struggled a little with the weighted keys... the touch sensitivity was set
to almost zero sensitivity.I'm sure it was adjustable.But I really had to
thump on the keys.(I'm not a piano player..but guitar players don't have
wimpy fingers either).It didn't flow while I played.It was a labor.He didn't
provide me with a sustain pedal..which made a big difference in
playability.I never heard the "XG" voices that are part of the assortment of
sounds you can use with the EM.
...He pretty much knew I wasn't going to buy that one. I was glad to get it out of my system..and almost found myself wanting to repeat a line from the "Wizard of OZ" (Well... I learned that if I ever want to go seeking my heart's desire...I won't look any further than my own back yard)....Thus the
compulsion to hug my MZ when I got home.

[This message has been edited by Jeff Ganaposki (edited 11-09-2000).]
Posted by: Tony W

Re: MZ-2000 - Casio's folly? - 11/09/00 06:26 PM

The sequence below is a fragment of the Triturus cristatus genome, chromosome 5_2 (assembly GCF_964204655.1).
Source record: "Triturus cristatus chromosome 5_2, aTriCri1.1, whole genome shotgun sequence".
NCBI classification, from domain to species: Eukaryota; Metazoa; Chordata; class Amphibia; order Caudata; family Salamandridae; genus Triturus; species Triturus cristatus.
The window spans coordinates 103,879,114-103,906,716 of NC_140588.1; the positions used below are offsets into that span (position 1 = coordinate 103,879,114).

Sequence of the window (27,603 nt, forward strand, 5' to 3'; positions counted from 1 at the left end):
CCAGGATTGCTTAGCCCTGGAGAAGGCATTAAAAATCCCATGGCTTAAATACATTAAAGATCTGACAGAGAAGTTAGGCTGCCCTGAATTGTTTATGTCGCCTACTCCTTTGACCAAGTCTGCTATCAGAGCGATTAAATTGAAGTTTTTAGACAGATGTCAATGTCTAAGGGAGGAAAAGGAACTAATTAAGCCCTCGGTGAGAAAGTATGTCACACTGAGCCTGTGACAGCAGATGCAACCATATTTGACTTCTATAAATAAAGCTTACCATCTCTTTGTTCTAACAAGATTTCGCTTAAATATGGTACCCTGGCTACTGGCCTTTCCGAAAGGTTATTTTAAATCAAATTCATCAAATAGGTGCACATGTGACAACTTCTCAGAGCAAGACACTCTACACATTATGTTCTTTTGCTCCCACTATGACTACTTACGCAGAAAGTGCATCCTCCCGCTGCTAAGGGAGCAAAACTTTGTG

Hi all,

I can never understand why dealers act like this. Do they want to make money??? Even if I had loved a board if a dealer treated me that way I would be off and spend my money elsewhere.

In contrast when I went to see the EM2000 I had no intention of buying least not then and there. My dealer hooked it up and made it sing.

Of course I realised that when I got it home it would not sound half as good when I played it, basically because it would be me playing it....BUT the point is that he made me think that it might be possible if I persevered, for me to play like that.

I bought it without hesitation and can honestly say it is one of the best I have owned. I get as much pleasure from it as from the KN5000 that I used to own. Both are excellent boards...just in different ways.

I would not be averse to buying the casio if I liked it for exactly the same reasons. But my point is that if you go to buy a Casio...because you want one...any dealer worth giving your money to should make you feel just as important as the chap (or chapess) who just came in and bought that PSR 9000.

That's it ...Rant over